Dependence is chemical condition caused by the repeated use of a substance such that the person’s body begins to rely on the presence of a substance to function normally. Dependence does not equal addiction, but addiction always includes dependence.

Addiction is also characterized by tolerance, a condition in which the body responds to repeated use of a substance by diminishing it’s effect. This results in the person needing increasing amounts of the substance to achieve the desired results, be it pain relief or to induce a high.

Addiction is also further hallmarked by the compulsive need to seek and use drugs or alcohol to the detriment of oneself or others. A person who has become dependent on opioids will likely stop at nothing to obtain them, and this may include stealing from others or even prostituting themselves in order to get their next fix.

Finally, opioid addiction results in withdrawal symptoms when the person tries to quit or can no longer obtain their drug of choice. These symptoms are often severe and painful and flu-like, causing nausea and vomiting, diarrhea, and body aches and pains.

Although not generally life-threatening, these effects are often enough to compel the person to start using again, and for this reason, it is highly advisable that a person attempting to quit undergo a medical detox. During this process, the patient can be administered medications to minimize symptoms and reduce cravings, and be monitored for complications, should any arise.

How to Identify an Opioid Overdose

There are several hallmark signs that a person is having an opioid overdose, including the following:

  • Slowed, difficult, or stopped breathing
  • Bluish fingernails or lips (cyanosis)
  • Vomiting
  • Unresponsiveness
  • Very slow or irregular heartbeat
  • Cold, clammy skin
  • Uncharacteristic paleness
  • Confusion or drunken-like behavior

If you witness a person experiencing these symptoms, call 911 immediately or visit the nearest emergency room because this person’s life is in imminent danger. An opioid overdose can rapidly result in death and every second counts.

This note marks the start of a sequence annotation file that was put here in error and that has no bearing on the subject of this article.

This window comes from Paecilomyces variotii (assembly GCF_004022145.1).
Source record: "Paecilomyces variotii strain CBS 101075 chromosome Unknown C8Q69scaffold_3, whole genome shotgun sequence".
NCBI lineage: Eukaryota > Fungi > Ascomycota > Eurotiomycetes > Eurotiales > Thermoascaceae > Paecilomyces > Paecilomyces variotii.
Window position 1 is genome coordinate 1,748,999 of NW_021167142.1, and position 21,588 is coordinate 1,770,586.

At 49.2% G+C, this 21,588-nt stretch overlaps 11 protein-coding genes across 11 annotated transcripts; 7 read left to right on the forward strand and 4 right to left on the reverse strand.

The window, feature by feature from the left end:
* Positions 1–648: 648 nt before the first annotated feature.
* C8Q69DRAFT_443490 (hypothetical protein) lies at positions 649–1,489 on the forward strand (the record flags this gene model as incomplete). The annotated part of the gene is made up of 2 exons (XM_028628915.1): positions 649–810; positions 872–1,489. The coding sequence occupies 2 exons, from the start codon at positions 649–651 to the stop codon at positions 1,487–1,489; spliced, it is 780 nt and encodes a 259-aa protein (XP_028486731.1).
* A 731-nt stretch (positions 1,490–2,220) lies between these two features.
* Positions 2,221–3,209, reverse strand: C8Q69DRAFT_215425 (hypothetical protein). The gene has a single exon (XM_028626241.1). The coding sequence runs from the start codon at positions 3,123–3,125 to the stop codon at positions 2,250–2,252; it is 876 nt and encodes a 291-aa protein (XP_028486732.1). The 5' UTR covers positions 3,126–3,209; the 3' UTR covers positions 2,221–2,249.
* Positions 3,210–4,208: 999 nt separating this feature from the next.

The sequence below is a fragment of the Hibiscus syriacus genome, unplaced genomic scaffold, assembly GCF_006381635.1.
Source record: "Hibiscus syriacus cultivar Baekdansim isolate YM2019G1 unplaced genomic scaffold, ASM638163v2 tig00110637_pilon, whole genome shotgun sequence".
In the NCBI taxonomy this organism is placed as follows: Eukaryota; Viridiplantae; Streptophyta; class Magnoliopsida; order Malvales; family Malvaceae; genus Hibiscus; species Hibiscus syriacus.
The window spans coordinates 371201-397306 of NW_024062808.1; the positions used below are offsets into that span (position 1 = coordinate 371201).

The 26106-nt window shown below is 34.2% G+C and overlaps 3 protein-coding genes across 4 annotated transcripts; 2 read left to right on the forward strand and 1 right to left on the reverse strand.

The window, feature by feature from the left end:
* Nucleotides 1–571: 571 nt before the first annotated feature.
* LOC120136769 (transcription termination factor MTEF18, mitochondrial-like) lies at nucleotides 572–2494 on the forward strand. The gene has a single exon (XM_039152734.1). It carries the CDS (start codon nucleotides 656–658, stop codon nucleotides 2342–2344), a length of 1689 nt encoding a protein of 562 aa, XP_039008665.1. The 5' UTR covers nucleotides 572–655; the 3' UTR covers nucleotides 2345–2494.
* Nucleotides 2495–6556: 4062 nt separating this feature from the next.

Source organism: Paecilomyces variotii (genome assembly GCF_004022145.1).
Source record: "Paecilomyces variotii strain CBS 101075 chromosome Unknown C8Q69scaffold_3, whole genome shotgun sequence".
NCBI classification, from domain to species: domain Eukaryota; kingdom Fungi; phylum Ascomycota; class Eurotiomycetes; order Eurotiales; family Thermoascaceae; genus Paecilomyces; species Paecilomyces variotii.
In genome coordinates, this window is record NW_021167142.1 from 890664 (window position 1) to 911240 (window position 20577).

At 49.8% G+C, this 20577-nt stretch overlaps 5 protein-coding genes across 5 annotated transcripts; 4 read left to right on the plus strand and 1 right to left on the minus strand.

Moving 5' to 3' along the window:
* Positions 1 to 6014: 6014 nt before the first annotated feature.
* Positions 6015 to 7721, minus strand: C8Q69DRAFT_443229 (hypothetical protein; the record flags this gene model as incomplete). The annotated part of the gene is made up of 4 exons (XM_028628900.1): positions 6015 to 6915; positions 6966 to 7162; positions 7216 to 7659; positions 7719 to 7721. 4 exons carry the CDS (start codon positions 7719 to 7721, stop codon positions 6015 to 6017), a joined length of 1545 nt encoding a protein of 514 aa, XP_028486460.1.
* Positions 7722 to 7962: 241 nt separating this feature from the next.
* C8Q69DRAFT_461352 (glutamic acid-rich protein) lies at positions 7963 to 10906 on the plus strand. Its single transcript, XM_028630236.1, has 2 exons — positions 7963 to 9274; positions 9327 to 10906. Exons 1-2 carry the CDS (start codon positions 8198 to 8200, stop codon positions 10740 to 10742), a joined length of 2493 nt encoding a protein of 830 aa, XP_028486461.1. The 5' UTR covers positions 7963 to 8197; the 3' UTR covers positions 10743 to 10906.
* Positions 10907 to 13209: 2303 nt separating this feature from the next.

How to Help a Person Who Is Having an Overdose

Signs of an Opioid Overdose | Harmony Recovery Center

After calling 911, there are several steps you can take to help the person stay safe until emergency services arrive. If the individual is unconscious and cannot be wakened, roll him or her on to one side. By doing this, you can prevent the person from inhaling and choking on their own vomit while he or she is unconscious.

If the person is conscious, try to keep him or her responsive. Because these drugs impair breathing functions, allowing a person who is experiencing an overdose to fall asleep can result in the life-threatening central nervous system (CNS) depression.

Also, never leave the person alone if at all possible. A conscious person having an overdose will be incoherent and likely to place themselves in danger, and an unconscious person may stop breathing altogether. Moreover, if you leave the person alone, you won’t be able to administer rescue breathing if they need it.

Fortunately, there is a medication known as naloxone (Narcan) that can very effectively reverse an opioid overdose. This has been used for years by first responders. Due to the prevalence of overdoses in the United States, this drug has become available over-the-counter without a prescription for about $20 in most major pharmacy chains.

Naloxone can be found in the form of a nasal spray or injectable liquid. It can offer a person an hour’s reprieve from opioid overdose symptoms, which usually buys him or her enough time to be taken to the ER. This action does not entirely stop the overdose permanently, so despite having administered it, it is vital to contact emergency personnel who can apply additional life-saving medical treatment to the person.

In the aftermath of an overdose, the person will likely benefit from professional addiction treatment to help prevent further abuse of heroin or other opioids.

Treatment for Opioid Addiction

Opioid addiction is an incredibly destructive disorder that harms a person’s health and mental well-being, and profoundly affects those close to him or her. Fortunately, opioid addiction is very treatable, and long-term, comprehensive approaches are considered to be the most effective according to clinical research.